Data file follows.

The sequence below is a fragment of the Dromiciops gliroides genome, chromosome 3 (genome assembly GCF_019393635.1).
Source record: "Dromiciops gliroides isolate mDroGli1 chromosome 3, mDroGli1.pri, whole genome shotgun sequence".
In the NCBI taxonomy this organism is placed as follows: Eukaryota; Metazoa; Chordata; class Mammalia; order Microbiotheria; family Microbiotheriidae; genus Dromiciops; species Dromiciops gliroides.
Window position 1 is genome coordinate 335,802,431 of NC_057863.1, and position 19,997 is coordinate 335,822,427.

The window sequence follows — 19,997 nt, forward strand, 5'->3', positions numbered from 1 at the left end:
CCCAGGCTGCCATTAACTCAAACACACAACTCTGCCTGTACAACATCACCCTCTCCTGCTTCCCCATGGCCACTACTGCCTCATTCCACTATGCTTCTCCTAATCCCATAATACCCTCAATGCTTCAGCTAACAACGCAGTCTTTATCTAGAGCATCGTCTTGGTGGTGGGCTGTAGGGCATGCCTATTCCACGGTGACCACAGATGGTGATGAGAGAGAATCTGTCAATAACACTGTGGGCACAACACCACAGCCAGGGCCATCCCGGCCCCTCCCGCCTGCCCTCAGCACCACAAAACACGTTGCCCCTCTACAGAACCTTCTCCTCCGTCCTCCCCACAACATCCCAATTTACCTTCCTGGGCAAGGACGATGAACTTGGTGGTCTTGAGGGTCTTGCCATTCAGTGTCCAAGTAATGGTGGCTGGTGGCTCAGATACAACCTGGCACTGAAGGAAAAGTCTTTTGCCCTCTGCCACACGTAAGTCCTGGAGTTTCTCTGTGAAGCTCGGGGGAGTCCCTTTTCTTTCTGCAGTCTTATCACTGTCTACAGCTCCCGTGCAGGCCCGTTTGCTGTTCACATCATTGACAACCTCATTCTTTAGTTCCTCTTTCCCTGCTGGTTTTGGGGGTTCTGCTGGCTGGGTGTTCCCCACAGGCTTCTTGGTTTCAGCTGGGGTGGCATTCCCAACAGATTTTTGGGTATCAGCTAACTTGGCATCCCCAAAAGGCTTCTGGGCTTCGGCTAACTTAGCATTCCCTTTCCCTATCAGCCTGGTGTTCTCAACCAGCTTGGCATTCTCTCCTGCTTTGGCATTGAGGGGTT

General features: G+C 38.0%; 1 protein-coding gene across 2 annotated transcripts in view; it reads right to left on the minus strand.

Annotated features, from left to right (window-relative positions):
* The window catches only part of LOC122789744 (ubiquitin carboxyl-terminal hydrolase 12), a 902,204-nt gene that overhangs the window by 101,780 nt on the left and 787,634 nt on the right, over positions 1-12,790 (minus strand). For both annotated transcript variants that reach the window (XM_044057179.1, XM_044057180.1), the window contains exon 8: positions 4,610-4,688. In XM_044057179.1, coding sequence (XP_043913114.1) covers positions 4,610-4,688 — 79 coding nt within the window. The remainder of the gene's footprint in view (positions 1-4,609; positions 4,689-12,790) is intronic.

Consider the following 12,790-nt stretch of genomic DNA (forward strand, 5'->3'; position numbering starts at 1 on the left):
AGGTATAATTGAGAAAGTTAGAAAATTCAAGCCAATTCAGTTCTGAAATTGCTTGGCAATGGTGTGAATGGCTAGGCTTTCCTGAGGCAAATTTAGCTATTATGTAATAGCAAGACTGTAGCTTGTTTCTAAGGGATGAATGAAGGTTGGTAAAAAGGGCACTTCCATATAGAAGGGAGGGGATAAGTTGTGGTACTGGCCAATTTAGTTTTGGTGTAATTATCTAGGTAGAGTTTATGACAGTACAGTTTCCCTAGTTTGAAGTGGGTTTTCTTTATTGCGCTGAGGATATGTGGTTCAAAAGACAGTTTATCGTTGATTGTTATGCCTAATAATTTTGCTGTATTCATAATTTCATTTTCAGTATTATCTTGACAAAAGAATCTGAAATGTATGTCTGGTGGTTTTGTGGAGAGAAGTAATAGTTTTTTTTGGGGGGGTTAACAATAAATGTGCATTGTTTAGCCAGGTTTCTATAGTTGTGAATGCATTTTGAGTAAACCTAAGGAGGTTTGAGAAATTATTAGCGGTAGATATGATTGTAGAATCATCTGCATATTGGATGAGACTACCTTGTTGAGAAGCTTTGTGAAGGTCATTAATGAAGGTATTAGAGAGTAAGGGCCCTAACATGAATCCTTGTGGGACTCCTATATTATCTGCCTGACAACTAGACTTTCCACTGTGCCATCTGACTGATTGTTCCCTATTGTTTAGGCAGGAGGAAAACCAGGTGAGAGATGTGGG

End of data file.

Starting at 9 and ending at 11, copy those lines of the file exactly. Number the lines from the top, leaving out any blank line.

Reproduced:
* The window catches only part of LOC122789744 (ubiquitin carboxyl-terminal hydrolase 12), a 902,204-nt gene that overhangs the window by 101,780 nt on the left and 787,634 nt on the right, over positions 1-12,790 (minus strand). For both annotated transcript variants that reach the window (XM_044057179.1, XM_044057180.1), the window contains exon 8: positions 4,610-4,688. In XM_044057179.1, coding sequence (XP_043913114.1) covers positions 4,610-4,688 — 79 coding nt within the window. The remainder of the gene's footprint in view (positions 1-4,609; positions 4,689-12,790) is intronic.

Consider the following 12,790-nt stretch of genomic DNA (forward strand, 5'->3'; position numbering starts at 1 on the left):
AGGTATAATTGAGAAAGTTAGAAAATTCAAGCCAATTCAGTTCTGAAATTGCTTGGCAATGGTGTGAATGGCTAGGCTTTCCTGAGGCAAATTTAGCTATTATGTAATAGCAAGACTGTAGCTTGTTTCTAAGGGATGAATGAAGGTTGGTAAAAAGGGCACTTCCATATAGAAGGGAGGGGATAAGTTGTGGTACTGGCCAATTTAGTTTTGGTGTAATTATCTAGGTAGAGTTTATGACAGTACAGTTTCCCTAGTTTGAAGTGGGTTTTCTTTATTGCGCTGAGGATATGTGGTTCAAAAGACAGTTTATCGTTGATTGTTATGCCTAATAATTTTGCTGTATTCATAATTTCATTTTCAGTATTATCTTGACAAAAGAATCTGAAATGTATGTCTGGTGGTTTTGTGGAGAGAAGTAATAGTTTTTTTTGGGGGGGTTAACAATAAATGTGCATTGTTTAGCCAGGTTTCTATAGTTGTGAATGCATTTTGAGTAAACCTAAGGAGGTTTGAGAAATTATTAGCGGTAGATATGATTGTAGAATCATCTGCATATTGGATGAGACTACCTTGTTGAGAAGCTTTGTGAAGGTCATTAATGAAGGTATTAGAGAGTAAGGGCCCTAACATGAATCCTTGTGGGACTCCTATATTATCTGCCTGACAACTAGACTTTCCACTGTGCCATCTGACTGATTGTTCCCTATTGTTTAGGCAGGAGGAAAACCAGGTGAGAGATGTGGG